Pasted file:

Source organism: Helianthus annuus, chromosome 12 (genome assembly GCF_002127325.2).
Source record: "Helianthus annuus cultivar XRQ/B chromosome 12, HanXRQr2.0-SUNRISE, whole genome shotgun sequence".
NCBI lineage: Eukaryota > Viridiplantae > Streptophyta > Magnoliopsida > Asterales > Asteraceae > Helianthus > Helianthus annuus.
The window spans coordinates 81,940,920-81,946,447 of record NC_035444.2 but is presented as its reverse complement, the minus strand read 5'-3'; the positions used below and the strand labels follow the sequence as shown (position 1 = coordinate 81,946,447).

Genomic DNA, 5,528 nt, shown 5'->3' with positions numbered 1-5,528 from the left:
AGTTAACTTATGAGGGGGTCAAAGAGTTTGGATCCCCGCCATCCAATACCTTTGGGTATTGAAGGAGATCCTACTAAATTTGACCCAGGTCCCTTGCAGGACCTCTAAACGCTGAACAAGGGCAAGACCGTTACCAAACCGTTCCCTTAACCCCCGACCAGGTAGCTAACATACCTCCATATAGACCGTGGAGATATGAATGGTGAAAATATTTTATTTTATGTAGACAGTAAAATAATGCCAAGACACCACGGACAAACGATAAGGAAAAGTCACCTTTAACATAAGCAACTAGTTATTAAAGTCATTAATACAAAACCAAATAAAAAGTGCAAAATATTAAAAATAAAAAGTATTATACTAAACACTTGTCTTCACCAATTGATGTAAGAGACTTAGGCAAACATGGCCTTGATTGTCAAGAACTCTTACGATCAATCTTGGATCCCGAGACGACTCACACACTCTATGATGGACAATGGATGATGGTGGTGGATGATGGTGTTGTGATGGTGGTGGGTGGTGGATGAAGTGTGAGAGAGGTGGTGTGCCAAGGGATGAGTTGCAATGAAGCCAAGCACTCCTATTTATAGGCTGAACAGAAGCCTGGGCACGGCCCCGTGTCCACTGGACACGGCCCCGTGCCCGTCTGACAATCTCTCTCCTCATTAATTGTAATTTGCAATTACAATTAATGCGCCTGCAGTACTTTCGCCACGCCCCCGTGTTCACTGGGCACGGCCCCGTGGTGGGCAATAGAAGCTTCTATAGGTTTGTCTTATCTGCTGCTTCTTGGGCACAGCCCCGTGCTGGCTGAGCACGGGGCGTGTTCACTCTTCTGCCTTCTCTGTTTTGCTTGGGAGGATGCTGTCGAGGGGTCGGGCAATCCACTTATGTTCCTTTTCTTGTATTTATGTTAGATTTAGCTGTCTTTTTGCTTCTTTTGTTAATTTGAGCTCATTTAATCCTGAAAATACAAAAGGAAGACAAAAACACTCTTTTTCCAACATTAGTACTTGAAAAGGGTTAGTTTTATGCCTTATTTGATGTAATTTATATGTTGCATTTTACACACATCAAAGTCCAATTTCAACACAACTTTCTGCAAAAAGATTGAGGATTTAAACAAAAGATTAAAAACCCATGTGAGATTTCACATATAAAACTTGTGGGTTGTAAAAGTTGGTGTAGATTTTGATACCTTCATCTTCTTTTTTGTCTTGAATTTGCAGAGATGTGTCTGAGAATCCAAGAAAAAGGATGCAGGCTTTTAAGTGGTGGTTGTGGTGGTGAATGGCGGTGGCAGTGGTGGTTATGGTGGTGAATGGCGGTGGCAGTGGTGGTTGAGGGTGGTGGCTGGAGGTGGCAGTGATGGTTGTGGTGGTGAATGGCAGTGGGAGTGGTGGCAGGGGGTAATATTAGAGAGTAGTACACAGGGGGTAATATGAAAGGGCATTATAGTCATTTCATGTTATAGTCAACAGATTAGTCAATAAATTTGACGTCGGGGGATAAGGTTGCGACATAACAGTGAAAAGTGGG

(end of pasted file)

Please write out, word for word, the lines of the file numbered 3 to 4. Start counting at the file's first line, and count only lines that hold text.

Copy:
NCBI lineage: Eukaryota > Viridiplantae > Streptophyta > Magnoliopsida > Asterales > Asteraceae > Helianthus > Helianthus annuus.
The window spans coordinates 81,940,920-81,946,447 of record NC_035444.2 but is presented as its reverse complement, the minus strand read 5'-3'; the positions used below and the strand labels follow the sequence as shown (position 1 = coordinate 81,946,447).